Plano Fire-Rescue’s annual report shows an overall increase in emergency medical calls around the city and a decrease in response time.
According to the report, Fire-Rescue incidents around the city have increased by 37 percent in the last decade.
Fire Chief Sam Greif said most EMS calls are for people over the age of 55.
“We're getting older and we have health problems,” Greif said of aging Plano residents.
Greif said people who may have more medical needs are moving to the city.
“What you're seeing is that the Boomer Generation is moving here. It makes sense if you think about it – we have world-class health facilities,” Greif said.
The report, based on the department’s performance in 2019, shows 18,438 EMS/Rescue calls. The number of calls listed in the report increased by 3.9 percent from 2018.
The number of fires around the city decreased by a total of 53 from 2018 to 2019. But Greif said the department is training firefighters and medics for the possibility of incidents in new high-rise structures.
“We keep going vertical,” Greif said. "That's a whole other animal when it comes to how you fight fire in a vertical building versus how you would do it a normal house fire."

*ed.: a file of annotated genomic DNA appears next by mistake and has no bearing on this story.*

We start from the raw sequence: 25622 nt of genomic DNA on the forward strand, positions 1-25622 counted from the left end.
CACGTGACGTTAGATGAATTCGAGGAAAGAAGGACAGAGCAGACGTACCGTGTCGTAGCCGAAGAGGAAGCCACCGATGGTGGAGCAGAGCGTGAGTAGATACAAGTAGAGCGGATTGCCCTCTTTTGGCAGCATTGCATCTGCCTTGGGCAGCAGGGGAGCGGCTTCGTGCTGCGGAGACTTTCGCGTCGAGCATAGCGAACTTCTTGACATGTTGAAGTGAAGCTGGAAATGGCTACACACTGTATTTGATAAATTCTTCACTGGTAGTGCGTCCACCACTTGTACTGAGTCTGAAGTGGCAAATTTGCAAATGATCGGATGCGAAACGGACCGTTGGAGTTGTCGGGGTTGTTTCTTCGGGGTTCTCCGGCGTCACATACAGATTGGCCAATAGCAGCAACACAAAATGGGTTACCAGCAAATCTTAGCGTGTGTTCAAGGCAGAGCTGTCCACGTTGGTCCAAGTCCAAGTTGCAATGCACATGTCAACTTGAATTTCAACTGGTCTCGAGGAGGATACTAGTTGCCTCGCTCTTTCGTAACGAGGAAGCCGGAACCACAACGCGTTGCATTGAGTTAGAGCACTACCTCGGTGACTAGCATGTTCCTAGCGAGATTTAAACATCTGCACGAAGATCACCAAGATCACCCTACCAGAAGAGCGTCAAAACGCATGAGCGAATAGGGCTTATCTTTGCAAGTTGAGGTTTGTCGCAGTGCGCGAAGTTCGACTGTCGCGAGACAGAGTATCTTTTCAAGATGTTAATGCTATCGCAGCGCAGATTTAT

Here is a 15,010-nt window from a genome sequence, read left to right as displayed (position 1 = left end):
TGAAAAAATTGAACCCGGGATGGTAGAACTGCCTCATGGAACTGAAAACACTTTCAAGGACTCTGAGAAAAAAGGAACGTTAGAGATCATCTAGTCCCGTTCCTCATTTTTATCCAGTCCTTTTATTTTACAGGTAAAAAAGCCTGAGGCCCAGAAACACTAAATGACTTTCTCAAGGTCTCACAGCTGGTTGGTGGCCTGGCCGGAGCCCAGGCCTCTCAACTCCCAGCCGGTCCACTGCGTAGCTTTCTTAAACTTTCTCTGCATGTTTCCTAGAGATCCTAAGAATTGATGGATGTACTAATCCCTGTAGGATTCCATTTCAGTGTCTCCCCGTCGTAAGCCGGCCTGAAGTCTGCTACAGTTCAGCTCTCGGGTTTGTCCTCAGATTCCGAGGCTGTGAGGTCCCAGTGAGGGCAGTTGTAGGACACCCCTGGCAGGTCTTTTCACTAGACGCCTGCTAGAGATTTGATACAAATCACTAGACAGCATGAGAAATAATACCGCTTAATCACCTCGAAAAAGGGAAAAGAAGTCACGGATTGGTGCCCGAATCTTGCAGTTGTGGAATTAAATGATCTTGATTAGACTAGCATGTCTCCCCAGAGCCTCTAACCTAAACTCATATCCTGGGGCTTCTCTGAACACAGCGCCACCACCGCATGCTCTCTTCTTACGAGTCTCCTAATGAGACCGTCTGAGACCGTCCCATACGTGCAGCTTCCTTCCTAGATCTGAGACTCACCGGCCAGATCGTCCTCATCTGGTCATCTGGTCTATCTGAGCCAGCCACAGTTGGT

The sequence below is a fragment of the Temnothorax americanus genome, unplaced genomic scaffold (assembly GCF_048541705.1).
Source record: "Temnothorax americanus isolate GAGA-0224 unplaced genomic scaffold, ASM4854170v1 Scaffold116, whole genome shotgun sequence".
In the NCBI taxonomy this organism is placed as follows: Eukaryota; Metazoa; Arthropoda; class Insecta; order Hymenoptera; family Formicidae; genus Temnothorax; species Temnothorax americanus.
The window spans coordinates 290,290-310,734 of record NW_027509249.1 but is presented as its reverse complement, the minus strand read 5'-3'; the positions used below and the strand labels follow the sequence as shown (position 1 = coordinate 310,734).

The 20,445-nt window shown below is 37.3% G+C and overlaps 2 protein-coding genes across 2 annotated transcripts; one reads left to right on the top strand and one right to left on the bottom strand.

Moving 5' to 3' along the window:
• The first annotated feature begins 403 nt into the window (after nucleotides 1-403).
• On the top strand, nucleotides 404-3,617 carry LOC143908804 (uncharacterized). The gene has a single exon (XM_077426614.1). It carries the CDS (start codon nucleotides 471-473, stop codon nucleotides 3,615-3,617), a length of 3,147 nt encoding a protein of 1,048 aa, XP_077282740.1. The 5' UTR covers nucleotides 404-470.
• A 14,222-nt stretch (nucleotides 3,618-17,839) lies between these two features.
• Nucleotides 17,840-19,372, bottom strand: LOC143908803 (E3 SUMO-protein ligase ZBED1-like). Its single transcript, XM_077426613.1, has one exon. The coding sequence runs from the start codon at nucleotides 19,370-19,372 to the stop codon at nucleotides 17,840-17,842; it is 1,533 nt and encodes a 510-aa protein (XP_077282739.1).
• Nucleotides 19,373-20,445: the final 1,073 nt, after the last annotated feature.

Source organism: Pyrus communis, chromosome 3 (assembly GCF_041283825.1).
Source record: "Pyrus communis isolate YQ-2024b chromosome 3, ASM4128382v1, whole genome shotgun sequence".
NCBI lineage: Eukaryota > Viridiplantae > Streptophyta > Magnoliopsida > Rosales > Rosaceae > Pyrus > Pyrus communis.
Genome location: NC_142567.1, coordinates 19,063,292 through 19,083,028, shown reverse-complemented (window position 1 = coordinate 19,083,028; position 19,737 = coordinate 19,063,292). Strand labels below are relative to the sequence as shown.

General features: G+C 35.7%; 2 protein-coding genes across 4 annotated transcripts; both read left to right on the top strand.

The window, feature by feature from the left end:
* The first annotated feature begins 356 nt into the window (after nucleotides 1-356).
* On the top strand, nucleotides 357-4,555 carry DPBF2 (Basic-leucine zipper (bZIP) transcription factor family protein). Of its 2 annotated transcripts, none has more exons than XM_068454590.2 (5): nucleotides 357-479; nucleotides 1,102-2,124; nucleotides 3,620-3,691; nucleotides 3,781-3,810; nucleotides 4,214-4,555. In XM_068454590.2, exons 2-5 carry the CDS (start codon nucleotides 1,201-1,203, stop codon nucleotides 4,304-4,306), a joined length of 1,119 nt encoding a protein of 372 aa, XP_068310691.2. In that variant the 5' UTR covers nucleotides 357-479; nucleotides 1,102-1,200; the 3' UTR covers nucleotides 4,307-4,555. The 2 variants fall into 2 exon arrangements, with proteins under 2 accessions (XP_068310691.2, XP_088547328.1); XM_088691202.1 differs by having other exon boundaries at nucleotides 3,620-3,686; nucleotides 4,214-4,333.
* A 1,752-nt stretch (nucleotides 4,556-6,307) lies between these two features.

“For example, your neighbor's house catches on fire, you walk out and look at the fire trucks rolling out to see what the excitement is about, but you're really not involved. If you're on the 17th floor and the fire is on the 16th floor, welcome to the party, you're involved,” he added.
Fire incidents and frequency around the city were not limited to specific neighborhoods. A map in the department’s report shows incidents spanned across the city.
"Fires, they're indiscriminate; they don't know zip codes, they don't know rich or poor, they're just all over the place,” Greif said.
The total operating budget for 2019 was $65.4 million spanning across 13 stations.
As of 2019, Fire-Rescue has been building a new training center designed to help the department adapt to Plano’s changing landscape and demographics.